James Crist Replied: This is unfortunately an all-too-common situation. I suspect there is pressure from the other parents to report such things, even if they are not occuring. Kids will sometimes make things up if they think that is what a parent wants to hear, and if they get a lot of attention for it. Taking privileges won't solve the problem. I think counseling is indicated so that the kids have a chance to talk with someone other than a parent who can help them process their feelings. The best consequence for telling lies is that they lose your trust, such that they don't get to go places on their own because you can't trust that they will be honest with you if problems occur. However, it is even more important to get to the bottom of what is going on, and the feelings that your children are expressing through their actions. It could be anger at you, though this may or may not be based in truth. You could start a conversation with something like, "We're really surprised, and hurt, that you would make things up about us and tell your dad (or mom) things that aren't true. We're wondering if you feel upset or mad at us, but are afraid to let us know. We're open to hearing what you are upset about, because that's the only way we can try to make things better."
Posted On 2010-11-27 13:50:03
Dr. Tom Greenspon Replied: Without knowing all of the players involved in this drama, an outsider of course can't assess whether the allegations you mention are purposeful lies, or exaggerations based on some truth. I am assuming you are hearing that your children are making up stories about you and telling them to your ex-spouses; if that is the case, I also don't know whether they are actually doing this, or whether the ex-spouses are telling you this for their own reasons even though it might not be true. Accepting your question at face value, my first concern is that punishing your children in this situation is not likely to change things, and might actually backfire. Their anger about the punishments is likely to show up in the other homes as more stories of abuse. I will assume that relations with your ex-spouses are not such that an extended-family conference would be workable; that would be the most direct route to a solution. Short of that, it looks like it is time for a family conversation, with you and your husband and all of the children, about solutions to this problem. Remember one thing: your children likely have divided loyalties. In most cases, even most cases including instances of abuse or abandonment, the ties children feel to both parents are enduring and powerful. If your ex-husband has made up stories about you, your children may find that one way to maintain their connection with him is to participate in the story lines. The impact this has on you may not be in their minds when they are with him. You can tell them that you will do your best not to involve them in the arguments between you and their father, that you can't do much about his bad-mouthing you, and that you hope they will not disparage you to their father, or their father to you. They are free to have a relationship with him, just as they are free to have one with you. Lastly, you might consider telling them that if they have problems with the way you treat them, you are open to talking directly with them about that, and to finding ways to work it out with them. This seems like the best way to help you and your children get beyond this traumatic and stressful history. If the conversations are difficult, please consider seeking professional help from a person familiar with family work.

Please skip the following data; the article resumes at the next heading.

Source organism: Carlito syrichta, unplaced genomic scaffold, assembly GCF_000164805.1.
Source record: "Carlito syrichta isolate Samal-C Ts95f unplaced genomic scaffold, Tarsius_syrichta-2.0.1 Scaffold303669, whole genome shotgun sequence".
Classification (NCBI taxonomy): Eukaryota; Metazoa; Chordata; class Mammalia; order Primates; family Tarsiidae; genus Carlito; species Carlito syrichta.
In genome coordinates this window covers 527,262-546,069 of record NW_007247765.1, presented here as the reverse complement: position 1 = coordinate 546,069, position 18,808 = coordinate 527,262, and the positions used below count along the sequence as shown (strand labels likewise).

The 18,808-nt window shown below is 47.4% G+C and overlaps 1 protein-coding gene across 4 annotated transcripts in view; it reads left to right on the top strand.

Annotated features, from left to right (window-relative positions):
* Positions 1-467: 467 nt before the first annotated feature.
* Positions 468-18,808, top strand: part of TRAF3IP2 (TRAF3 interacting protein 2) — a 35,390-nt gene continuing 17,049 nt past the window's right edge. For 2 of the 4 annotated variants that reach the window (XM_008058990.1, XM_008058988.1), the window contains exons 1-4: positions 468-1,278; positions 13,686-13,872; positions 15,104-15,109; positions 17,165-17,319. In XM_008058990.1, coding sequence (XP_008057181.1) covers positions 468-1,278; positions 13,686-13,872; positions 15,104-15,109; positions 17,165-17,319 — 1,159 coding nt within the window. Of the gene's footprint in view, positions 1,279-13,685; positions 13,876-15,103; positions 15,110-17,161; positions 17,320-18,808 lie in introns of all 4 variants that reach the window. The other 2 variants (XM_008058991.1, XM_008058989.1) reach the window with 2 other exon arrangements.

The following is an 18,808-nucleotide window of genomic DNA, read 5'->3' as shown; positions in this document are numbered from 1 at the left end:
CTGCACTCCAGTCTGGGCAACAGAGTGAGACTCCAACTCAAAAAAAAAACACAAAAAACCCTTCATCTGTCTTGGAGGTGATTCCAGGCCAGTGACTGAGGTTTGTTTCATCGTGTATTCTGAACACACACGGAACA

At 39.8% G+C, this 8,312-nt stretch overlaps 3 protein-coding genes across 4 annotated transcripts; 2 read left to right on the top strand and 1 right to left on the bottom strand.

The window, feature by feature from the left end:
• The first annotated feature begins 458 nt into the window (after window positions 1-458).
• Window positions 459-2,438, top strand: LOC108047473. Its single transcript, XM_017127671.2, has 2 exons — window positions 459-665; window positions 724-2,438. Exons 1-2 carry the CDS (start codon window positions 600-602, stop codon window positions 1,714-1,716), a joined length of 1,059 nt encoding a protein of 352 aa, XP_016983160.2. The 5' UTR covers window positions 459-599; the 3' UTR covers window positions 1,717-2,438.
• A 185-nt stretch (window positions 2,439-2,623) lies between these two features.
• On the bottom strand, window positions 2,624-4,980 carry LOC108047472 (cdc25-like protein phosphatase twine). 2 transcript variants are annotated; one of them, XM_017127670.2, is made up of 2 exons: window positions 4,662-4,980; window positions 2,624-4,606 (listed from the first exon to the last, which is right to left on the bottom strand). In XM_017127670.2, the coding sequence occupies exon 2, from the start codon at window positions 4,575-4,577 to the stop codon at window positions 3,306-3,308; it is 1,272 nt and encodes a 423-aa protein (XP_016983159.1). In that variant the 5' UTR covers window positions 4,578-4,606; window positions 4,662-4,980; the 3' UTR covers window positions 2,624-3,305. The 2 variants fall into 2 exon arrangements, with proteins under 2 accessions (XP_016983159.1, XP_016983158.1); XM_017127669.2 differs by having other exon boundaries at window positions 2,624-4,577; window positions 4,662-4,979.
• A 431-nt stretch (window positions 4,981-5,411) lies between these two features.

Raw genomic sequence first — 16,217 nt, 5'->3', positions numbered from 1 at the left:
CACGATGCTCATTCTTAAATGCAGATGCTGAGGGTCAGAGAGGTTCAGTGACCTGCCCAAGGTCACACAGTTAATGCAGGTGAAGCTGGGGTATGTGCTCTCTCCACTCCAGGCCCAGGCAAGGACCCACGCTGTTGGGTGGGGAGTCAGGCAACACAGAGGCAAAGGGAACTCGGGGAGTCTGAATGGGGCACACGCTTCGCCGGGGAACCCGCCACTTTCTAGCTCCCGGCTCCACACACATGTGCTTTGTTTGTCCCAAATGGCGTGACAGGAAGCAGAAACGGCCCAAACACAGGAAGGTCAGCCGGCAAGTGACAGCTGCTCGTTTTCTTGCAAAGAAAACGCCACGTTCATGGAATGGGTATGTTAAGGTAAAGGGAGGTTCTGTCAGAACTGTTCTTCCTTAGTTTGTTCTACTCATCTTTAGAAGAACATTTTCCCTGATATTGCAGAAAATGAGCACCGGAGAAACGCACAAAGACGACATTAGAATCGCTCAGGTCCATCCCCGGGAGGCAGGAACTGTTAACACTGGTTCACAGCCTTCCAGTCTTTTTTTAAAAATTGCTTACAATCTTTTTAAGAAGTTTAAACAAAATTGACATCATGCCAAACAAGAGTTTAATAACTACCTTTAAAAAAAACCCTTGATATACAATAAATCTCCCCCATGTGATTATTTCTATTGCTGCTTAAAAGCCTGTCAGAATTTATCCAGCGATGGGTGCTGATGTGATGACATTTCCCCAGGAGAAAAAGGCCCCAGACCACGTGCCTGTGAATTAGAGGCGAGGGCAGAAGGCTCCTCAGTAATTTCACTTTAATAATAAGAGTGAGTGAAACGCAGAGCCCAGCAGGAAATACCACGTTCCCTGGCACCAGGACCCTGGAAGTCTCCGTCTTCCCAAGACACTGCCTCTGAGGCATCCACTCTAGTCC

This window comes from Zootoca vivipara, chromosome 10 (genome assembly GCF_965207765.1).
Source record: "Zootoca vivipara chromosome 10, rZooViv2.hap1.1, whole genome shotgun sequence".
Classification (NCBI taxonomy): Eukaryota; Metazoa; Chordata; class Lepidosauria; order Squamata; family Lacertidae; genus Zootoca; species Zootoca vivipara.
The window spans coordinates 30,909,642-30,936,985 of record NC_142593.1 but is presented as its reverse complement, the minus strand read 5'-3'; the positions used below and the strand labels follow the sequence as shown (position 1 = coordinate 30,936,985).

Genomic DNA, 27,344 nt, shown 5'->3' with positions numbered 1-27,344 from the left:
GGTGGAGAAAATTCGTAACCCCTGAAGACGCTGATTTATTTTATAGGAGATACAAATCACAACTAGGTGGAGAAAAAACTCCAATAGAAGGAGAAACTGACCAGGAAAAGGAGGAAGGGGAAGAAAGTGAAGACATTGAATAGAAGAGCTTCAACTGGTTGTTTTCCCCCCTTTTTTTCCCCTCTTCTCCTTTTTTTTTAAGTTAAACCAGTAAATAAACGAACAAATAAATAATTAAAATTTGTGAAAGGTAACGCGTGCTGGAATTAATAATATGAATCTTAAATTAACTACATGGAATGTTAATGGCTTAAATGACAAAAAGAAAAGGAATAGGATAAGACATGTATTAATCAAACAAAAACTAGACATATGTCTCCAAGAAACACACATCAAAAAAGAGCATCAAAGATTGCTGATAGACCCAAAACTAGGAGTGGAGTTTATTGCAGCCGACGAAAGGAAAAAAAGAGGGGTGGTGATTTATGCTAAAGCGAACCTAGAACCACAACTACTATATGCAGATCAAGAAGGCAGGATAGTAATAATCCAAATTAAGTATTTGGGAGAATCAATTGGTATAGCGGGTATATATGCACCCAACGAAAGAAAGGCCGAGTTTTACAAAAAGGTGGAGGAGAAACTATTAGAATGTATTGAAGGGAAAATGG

Posted On 2010-11-23 16:19:52